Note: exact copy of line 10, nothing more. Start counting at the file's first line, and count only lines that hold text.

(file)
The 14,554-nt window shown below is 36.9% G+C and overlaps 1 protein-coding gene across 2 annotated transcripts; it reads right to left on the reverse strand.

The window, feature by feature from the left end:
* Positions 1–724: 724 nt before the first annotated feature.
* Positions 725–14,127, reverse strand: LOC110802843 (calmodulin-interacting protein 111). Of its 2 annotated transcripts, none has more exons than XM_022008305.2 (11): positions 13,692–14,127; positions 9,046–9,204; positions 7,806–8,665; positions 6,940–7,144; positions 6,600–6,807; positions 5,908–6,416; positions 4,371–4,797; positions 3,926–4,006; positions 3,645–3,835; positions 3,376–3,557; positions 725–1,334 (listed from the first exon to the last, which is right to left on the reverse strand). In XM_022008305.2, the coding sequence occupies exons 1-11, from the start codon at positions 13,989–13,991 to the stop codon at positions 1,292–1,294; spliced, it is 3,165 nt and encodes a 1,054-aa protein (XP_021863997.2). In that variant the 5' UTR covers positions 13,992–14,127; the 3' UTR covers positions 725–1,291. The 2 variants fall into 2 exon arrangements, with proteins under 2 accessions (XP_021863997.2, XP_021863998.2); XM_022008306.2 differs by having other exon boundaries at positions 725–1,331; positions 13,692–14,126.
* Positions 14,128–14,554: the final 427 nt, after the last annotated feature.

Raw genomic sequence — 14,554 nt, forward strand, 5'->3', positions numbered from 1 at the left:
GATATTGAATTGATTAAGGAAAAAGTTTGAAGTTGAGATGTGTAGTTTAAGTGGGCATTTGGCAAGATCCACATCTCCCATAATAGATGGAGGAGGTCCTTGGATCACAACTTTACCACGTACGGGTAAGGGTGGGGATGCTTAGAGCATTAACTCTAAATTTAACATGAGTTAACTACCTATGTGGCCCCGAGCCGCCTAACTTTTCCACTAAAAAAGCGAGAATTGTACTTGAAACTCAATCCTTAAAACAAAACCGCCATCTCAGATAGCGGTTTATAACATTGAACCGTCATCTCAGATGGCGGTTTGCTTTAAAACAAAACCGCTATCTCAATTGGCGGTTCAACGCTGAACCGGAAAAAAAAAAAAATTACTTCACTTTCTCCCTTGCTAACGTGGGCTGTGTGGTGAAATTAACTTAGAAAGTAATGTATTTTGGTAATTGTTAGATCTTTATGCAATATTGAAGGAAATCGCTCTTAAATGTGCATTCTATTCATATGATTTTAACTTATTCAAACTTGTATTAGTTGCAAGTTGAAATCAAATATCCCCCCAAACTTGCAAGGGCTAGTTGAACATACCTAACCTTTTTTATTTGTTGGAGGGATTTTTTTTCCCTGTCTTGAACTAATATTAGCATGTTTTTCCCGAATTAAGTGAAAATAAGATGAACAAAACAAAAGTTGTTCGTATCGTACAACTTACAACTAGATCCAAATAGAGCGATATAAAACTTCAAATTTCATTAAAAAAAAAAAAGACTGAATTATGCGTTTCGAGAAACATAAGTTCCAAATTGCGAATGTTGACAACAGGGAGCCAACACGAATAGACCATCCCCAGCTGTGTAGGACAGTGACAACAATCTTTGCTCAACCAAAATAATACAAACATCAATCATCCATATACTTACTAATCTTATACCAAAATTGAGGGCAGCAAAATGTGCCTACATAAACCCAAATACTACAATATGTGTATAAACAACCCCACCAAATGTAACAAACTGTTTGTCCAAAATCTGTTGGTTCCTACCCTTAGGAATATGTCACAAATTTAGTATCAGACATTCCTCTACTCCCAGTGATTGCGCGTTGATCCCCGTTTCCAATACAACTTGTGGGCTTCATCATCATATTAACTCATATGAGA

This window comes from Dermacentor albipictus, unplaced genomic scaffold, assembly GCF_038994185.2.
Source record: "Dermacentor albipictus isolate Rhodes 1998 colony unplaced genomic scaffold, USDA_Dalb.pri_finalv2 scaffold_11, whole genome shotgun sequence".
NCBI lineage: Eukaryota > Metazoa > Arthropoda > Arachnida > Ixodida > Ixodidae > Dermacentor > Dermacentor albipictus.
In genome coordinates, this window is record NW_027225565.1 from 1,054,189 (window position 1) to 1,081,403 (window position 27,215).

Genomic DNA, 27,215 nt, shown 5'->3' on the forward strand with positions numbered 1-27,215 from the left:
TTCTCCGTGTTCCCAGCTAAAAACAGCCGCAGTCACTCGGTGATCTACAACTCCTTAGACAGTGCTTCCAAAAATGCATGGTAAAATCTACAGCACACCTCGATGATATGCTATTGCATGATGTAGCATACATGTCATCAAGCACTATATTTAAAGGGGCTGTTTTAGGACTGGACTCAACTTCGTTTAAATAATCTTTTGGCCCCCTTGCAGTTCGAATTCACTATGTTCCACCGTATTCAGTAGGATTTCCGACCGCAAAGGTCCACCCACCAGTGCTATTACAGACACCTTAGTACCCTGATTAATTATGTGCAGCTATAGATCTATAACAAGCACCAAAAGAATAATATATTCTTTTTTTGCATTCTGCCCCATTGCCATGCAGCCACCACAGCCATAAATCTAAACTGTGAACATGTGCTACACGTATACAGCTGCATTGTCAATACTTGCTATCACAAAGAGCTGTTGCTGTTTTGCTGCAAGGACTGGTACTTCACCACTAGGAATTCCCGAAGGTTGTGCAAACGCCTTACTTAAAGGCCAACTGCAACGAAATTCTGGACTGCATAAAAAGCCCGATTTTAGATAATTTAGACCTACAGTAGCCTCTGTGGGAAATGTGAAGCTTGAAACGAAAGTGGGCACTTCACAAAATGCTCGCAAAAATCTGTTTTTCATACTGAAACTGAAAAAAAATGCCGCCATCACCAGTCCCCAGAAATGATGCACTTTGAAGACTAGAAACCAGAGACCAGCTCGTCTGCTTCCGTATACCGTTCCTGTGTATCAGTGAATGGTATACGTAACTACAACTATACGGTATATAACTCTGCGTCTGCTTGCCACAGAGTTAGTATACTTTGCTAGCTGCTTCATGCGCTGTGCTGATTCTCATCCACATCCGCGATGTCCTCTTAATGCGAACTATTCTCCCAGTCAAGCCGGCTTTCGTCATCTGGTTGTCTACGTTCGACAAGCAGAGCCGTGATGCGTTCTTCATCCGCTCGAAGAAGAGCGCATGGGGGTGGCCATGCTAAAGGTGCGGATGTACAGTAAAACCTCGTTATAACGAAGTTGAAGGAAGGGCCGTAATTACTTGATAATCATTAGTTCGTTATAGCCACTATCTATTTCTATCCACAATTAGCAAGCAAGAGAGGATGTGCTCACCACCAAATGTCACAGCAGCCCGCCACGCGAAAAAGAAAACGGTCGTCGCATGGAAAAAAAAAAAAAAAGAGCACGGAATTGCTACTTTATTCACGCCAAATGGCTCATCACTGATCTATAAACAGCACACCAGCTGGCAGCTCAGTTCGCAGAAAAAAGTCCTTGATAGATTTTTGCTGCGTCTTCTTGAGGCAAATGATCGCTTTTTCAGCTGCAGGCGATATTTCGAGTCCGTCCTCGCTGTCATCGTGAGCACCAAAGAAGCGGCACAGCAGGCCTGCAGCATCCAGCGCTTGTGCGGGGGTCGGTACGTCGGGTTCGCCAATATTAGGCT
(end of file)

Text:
NCBI lineage: Eukaryota > Metazoa > Arthropoda > Arachnida > Ixodida > Ixodidae > Dermacentor > Dermacentor albipictus.